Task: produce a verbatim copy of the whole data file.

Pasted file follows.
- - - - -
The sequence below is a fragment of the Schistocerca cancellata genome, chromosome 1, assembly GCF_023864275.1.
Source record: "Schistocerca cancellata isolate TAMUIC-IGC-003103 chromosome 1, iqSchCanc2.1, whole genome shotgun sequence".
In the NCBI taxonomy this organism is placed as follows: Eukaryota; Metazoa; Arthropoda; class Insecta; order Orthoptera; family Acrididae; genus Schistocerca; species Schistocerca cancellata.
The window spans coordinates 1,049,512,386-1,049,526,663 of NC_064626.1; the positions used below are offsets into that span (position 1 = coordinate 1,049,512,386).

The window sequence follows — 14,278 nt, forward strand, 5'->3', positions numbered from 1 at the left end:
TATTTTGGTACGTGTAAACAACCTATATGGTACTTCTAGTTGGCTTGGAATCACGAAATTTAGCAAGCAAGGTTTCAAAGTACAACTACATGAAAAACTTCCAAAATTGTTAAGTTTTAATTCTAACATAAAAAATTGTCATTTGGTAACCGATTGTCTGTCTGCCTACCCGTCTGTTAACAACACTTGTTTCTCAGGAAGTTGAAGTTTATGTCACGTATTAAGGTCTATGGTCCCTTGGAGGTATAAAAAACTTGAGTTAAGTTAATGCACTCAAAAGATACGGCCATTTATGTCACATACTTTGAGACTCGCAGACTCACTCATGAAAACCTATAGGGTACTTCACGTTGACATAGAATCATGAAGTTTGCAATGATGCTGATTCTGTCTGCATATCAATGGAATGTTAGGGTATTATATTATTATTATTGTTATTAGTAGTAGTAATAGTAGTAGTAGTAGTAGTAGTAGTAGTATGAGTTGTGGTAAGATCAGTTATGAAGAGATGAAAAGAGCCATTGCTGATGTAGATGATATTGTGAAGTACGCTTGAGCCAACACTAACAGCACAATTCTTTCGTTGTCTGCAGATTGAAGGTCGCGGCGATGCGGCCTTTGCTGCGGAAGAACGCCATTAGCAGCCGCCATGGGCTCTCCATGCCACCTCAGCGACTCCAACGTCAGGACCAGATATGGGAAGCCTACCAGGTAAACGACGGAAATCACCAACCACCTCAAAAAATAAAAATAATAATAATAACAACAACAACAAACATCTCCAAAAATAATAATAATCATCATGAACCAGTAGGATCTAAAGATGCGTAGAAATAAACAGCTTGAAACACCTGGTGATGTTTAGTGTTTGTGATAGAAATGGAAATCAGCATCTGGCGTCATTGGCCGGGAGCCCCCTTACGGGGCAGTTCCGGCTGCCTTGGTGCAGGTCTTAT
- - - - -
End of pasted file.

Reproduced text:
The sequence below is a fragment of the Schistocerca cancellata genome, chromosome 1, assembly GCF_023864275.1.
Source record: "Schistocerca cancellata isolate TAMUIC-IGC-003103 chromosome 1, iqSchCanc2.1, whole genome shotgun sequence".
In the NCBI taxonomy this organism is placed as follows: Eukaryota; Metazoa; Arthropoda; class Insecta; order Orthoptera; family Acrididae; genus Schistocerca; species Schistocerca cancellata.
The window spans coordinates 1,049,512,386-1,049,526,663 of NC_064626.1; the positions used below are offsets into that span (position 1 = coordinate 1,049,512,386).

The window sequence follows — 14,278 nt, forward strand, 5'->3', positions numbered from 1 at the left end:
TATTTTGGTACGTGTAAACAACCTATATGGTACTTCTAGTTGGCTTGGAATCACGAAATTTAGCAAGCAAGGTTTCAAAGTACAACTACATGAAAAACTTCCAAAATTGTTAAGTTTTAATTCTAACATAAAAAATTGTCATTTGGTAACCGATTGTCTGTCTGCCTACCCGTCTGTTAACAACACTTGTTTCTCAGGAAGTTGAAGTTTATGTCACGTATTAAGGTCTATGGTCCCTTGGAGGTATAAAAAACTTGAGTTAAGTTAATGCACTCAAAAGATACGGCCATTTATGTCACATACTTTGAGACTCGCAGACTCACTCATGAAAACCTATAGGGTACTTCACGTTGACATAGAATCATGAAGTTTGCAATGATGCTGATTCTGTCTGCATATCAATGGAATGTTAGGGTATTATATTATTATTATTGTTATTAGTAGTAGTAATAGTAGTAGTAGTAGTAGTAGTAGTAGTATGAGTTGTGGTAAGATCAGTTATGAAGAGATGAAAAGAGCCATTGCTGATGTAGATGATATTGTGAAGTACGCTTGAGCCAACACTAACAGCACAATTCTTTCGTTGTCTGCAGATTGAAGGTCGCGGCGATGCGGCCTTTGCTGCGGAAGAACGCCATTAGCAGCCGCCATGGGCTCTCCATGCCACCTCAGCGACTCCAACGTCAGGACCAGATATGGGAAGCCTACCAGGTAAACGACGGAAATCACCAACCACCTCAAAAAATAAAAATAATAATAATAACAACAACAACAAACATCTCCAAAAATAATAATAATCATCATGAACCAGTAGGATCTAAAGATGCGTAGAAATAAACAGCTTGAAACACCTGGTGATGTTTAGTGTTTGTGATAGAAATGGAAATCAGCATCTGGCGTCATTGGCCGGGAGCCCCCTTACGGGGCAGTTCCGGCTGCCTTGGTGCAGGTCTTAT